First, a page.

Egill Thor Nielsson

The Arctic is undergoing rapid changes and has in the last century moved from being a largely unknown part of the world to a global hotspot. In recent times the Arctic region has started to carry more weight in geo-economic terms than before, due to its promises of vast amounts of attainable mineral resources and feasible Arctic shipping routes. These discourses have mainly emphasised the larger and more powerful Arctic players, while sparsely populated places such as Iceland, Faroe Islands and to some extent Greenland are seldom in the foreground. This briefing note seeks to explain how West Nordic cooperation has grown in the past 30 years, both internally and externally, and how the West Nordic council members can influence Arctic developments in a stronger manner, by identifying common Arctic interests and goals, which can then be implemented through a joint West Nordic Arctic strategy.

This opportunity will be looked at through the following questions:

  • What is the West Nordic Council and how does West Nordic cooperation work?
  • How can the West Nordic countries increase their Arctic cooperation and the influence they hold in a gradually more global Arctic?

The Origins and Rational for West Nordic Cooperation

The West Nordic Parliamentarian Council of Cooperation was formed in Nuuk in 1985 and its establishment created a formal cooperation between the parliaments of the three West Nordic countries, namely: Iceland, Greenland and the Faroe Islands1 (Althingi, 2013a). The council was created following political discussions in the three countries during the early 1980s, after home rule was introduced in Greenland 1979. Its rational was: to cooperate on common problems and to conduct positive and constructive cooperation regarding West Nordic, or North Atlantic, issues with the Nordic Council as well as other organisations (West Nordic Council, n.d.).

The cooperation has strong roots given that the three countries are geographical neighbours and share many historical and cultural bonds, as well as basic natural and economic conditions; in terms of (often harsh) living conditions in small and isolated communities, highly dependent on adaptation to their natural surroundings and especially the use of maritime resources (see Althing, 2011; ibid, 2013a; Thór, Thorleifsen, Mortensen, & Marquardt, 2012; West Nordic Council, n.d.).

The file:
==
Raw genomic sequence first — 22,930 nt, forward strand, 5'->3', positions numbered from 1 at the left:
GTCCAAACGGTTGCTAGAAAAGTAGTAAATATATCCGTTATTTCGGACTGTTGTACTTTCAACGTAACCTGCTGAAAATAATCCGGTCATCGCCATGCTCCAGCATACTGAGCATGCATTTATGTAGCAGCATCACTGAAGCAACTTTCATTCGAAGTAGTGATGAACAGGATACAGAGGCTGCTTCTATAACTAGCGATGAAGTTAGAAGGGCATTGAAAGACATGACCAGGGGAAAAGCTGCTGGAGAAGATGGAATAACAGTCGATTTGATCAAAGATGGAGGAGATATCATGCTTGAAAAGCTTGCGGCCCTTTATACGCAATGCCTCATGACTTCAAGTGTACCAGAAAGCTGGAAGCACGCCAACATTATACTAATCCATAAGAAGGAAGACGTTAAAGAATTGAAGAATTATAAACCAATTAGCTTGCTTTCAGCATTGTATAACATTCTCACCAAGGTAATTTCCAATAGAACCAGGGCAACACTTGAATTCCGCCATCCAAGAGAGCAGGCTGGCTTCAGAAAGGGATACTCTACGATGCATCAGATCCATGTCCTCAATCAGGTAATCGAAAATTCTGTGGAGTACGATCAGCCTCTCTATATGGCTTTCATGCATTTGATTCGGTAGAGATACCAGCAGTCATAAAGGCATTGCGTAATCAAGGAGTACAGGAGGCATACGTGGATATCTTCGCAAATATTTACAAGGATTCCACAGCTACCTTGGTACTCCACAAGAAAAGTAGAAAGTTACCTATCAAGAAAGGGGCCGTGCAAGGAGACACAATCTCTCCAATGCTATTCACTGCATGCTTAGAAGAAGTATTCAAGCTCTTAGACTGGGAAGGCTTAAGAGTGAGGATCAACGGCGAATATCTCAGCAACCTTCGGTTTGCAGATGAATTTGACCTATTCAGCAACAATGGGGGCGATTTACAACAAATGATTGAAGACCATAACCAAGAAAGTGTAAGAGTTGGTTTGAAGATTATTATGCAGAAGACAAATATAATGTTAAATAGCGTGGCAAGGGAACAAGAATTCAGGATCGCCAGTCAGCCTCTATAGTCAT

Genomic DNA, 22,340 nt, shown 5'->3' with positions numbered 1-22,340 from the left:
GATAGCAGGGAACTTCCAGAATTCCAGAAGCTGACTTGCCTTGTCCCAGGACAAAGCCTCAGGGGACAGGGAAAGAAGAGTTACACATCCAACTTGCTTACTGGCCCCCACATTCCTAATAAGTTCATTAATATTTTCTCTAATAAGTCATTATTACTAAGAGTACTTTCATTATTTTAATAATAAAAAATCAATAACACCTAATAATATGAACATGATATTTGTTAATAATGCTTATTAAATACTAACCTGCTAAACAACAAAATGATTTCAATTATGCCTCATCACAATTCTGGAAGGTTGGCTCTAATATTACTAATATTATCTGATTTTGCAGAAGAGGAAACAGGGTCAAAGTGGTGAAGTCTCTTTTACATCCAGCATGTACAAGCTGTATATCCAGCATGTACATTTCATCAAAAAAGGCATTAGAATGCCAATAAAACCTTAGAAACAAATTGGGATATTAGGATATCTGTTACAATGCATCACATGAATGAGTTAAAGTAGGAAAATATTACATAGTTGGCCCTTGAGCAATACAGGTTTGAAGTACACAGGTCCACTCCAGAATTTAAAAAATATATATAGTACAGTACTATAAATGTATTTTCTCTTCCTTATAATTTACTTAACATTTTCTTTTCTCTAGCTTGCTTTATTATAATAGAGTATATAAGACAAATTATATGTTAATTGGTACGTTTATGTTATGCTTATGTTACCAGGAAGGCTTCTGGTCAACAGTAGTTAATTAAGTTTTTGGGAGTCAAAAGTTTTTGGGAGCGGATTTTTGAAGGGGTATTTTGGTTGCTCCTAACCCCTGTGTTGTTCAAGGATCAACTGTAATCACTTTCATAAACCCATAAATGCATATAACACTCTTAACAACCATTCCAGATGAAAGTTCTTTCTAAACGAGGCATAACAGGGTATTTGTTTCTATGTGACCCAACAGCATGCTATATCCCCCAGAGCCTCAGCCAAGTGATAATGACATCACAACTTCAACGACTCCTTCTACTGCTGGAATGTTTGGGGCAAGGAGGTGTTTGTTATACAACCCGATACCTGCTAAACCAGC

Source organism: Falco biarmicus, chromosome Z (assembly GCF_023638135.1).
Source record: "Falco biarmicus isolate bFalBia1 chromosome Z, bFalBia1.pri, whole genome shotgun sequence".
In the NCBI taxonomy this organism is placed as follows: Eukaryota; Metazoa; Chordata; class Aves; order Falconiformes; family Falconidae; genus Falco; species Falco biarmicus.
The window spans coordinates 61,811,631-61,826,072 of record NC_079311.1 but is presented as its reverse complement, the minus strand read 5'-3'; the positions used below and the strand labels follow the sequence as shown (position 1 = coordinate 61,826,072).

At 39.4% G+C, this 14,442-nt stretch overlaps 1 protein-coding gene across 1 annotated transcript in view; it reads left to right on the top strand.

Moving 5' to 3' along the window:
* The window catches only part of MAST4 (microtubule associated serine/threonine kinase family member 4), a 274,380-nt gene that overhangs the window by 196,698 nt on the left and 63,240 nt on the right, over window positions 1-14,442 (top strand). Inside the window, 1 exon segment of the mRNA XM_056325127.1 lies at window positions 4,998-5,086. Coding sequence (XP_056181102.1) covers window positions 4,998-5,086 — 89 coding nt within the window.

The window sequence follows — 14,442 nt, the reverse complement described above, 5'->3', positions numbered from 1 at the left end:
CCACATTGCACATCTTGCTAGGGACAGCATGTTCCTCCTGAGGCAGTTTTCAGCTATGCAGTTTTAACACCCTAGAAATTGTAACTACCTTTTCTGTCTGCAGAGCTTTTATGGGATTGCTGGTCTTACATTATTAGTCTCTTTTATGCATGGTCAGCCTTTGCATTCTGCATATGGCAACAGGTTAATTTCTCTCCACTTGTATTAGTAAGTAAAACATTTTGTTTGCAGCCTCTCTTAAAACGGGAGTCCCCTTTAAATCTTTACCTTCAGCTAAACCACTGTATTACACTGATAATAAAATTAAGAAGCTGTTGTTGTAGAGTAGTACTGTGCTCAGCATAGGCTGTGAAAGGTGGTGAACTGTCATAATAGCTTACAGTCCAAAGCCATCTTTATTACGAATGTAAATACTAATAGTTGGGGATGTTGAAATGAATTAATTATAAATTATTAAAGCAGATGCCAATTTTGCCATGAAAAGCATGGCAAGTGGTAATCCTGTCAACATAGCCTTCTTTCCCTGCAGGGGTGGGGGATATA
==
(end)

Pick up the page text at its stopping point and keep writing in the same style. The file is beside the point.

The West Nordic Council

The West Nordic Council and Its Arctic Engagement 3 Arctic Yearbook 2013 In the year 1997 a new charter was agreed upon by the three respective West Nordic national parliaments and the council's name was changed from the West Nordic Parliamentarian Council of Cooperation to the West Nordic Council. Subsequently, the council undertook some changes by introducing new working rules and strengthening its goals (Althingi, 2013b). Broadening its focus from cultural/social purposes (Bailes and Heininen, 2012: 73), to include amongst other issues increased political and economic cooperation (West Nordic Council, n.d.). The West Nordic Council meets twice every year, once for an annual general meeting, which constitutes as the council's supreme authority, and once for a theme conference. Its work is then realised through recommendations approved at the annual general meeting, which are then presented to the member countries parliaments and executed by the appropriate minister (West Nordic Council, n.d.a). In recent years the West Nordic Council has given recommendations on various issues, including search and rescue, resources and transportation, cultural and environmental affairs, as well as foreign affairs – with Arctic issues at the forefront (Althingi, 2013b; West Nordic Council, 2012).

The main objectives of the West Nordic Council are defined on the council's website (West Nordic Council, n.d.):

  • To promote west Nordic (north Atlantic) interests.
  • To be guardians of north Atlantic resources and north Atlantic culture and to help promoting West Nordic interests through the West Nordic governments – not least with regards to the serious issues of resource management, pollution etc.
  • To follow up on the government's west Nordic cooperation.
  • To work with the Nordic Council and to be the west Nordic link in Nordic cooperation.
  • To act as the parliamentary link for inter-west Nordic organisations, including Arctic parliamentary cooperation.

A Surge in West Nordic Cooperation